This one took me an absolute lifetime to workout, but as it turns out, the .NET Core startup process has to start successfully before IIS can take over. That means if certain startup routines of .NET Core fail, then IIS doesn’t know how to handle the exception and just gives a generic error. Infact, that’s why it’s called an “ANCM Startup Failure”!
So what sort of things are we talking? Well for me, the most common one has been integrating with KeyVault. If you follow the official documentation here, it tells you to add it to your CreateHostBuilder method. CreateHostBuilder is ran on startup and needs to complete *before* IIS can take over, if for some reason your app cannot connect to KeyVault (Firewall, permissions etc), then your applicaiton will crash and IIS will have no option but to bail out as well.
Generally speaking, most of the times I see these ANCM startup failures has been when I’ve added code to the CreateHostBuilder method in my program.cs. Truth be told, it’s actually 100% of the time.
But how can we diagnose them? The easiest way is to actually run our application via Kestrel direct on the server. On a metal server (e.g. One you can RDP to), this means simply going to the folder where our application dlls are, and running “dotnet myapplication.dll” and seeing if it runs. What you should see is that the startup error is printed to the console and should point you in the right direction. Remember, in production configuration, firewalls, keys, and secrets could all be completely different so just because the application starts up fine on your local machine, on a remote machine it could completely blow up.
For sites hosted inside things like Azure App Services, you need to find a way to run the application manually yourself. On Azure, this means using Kudu, but on shared hosting services, you might be completely out of luck. If that’s you, you really have two options :
- Open a support ticket to see if they can run your application manually in Kestrel like above, and hand you the error. (Again, this might be worth it to see if they even support the version of .NET Core you are intending to run).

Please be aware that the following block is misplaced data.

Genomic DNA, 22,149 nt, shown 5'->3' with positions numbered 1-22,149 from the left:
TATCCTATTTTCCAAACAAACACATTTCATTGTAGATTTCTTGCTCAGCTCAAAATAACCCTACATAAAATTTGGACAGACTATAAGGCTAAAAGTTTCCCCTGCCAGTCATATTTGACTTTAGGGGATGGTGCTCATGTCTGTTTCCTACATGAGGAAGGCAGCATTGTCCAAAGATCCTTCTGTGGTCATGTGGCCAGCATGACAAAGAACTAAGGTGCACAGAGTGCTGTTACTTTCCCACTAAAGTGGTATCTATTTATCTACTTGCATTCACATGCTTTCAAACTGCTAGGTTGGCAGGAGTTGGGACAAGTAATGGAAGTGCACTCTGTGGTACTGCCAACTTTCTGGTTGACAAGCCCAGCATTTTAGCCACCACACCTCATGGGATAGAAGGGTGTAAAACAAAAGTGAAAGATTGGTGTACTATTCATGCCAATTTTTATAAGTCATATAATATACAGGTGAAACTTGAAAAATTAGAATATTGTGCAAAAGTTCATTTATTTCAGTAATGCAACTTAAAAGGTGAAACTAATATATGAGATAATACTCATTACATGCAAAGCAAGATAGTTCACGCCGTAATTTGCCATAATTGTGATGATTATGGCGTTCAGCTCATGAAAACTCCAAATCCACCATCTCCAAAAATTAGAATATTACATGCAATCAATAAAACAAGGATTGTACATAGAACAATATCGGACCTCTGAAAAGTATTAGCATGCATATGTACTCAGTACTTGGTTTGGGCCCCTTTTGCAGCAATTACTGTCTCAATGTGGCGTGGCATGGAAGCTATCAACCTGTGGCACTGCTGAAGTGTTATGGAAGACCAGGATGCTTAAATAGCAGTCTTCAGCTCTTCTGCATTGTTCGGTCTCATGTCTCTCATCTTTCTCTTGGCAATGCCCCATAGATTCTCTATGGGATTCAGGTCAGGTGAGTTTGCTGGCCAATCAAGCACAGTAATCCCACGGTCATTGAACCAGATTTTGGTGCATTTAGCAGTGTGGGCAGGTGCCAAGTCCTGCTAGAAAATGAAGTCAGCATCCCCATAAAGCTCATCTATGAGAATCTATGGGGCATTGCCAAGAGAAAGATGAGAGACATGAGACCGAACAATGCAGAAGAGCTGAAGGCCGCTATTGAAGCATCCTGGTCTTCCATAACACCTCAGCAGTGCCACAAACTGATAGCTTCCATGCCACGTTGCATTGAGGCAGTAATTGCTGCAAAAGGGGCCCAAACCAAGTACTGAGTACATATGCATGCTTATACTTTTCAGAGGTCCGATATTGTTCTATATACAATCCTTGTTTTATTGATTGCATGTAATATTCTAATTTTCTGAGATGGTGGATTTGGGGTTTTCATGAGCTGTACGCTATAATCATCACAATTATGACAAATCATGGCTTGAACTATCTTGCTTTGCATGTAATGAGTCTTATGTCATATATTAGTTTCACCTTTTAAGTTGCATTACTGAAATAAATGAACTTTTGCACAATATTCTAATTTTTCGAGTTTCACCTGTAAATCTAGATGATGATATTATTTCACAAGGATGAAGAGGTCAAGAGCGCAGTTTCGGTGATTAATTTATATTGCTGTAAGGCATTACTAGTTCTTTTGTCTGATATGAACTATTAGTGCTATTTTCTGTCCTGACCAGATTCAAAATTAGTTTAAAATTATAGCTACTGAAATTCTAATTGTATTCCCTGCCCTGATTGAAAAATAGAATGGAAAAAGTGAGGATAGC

- Guess. Yes guess. Check your applications program.cs and how your HostBuilder is created. Start removing things and redeploying until you find the thing that is breaking it. If possible, create a simple hello world application and deploy it, if it also breaks, then it points more towards the hosting bundle than anything wrong with your startup code.
Debugging With stdout
Still need further debugging. Here’s another tip!
After publishing a .NET Core app, you will find in the publish directory there is a web.config with minimal information, but you should see something like so :
<aspNetCore processPath="dotnet" arguments=".\MyTestApplication.dll" stdoutLogEnabled="false" stdoutLogFile=".\logs\stdout" hostingModel="inprocess" />
Pretty obvious here, we just change stdoutLogEnabled=”false” to stdoutLogEnabled=”true” and redeploy. This should enable additional IIS logging to ./logs and allow us to debug further. Honestly, I’ve found this really really hit and miss. I’ve found that running the application directly from the console on the server to be much more helpful, but this is also an option if you have no other way.
Still Not Working?
Still not working? Or solved it a different way? Drop a comment below with a link to a GIT Repo and let the community help. This is honestly an infuriating error and I’ve had 20 year veteran programmers pull their hair out trying to solve it, so seriously drop a line. If you aren’t comfortable leaving a comment to your code, try wade[at]dotnetcoretutorials.com and I’ll see what I can do!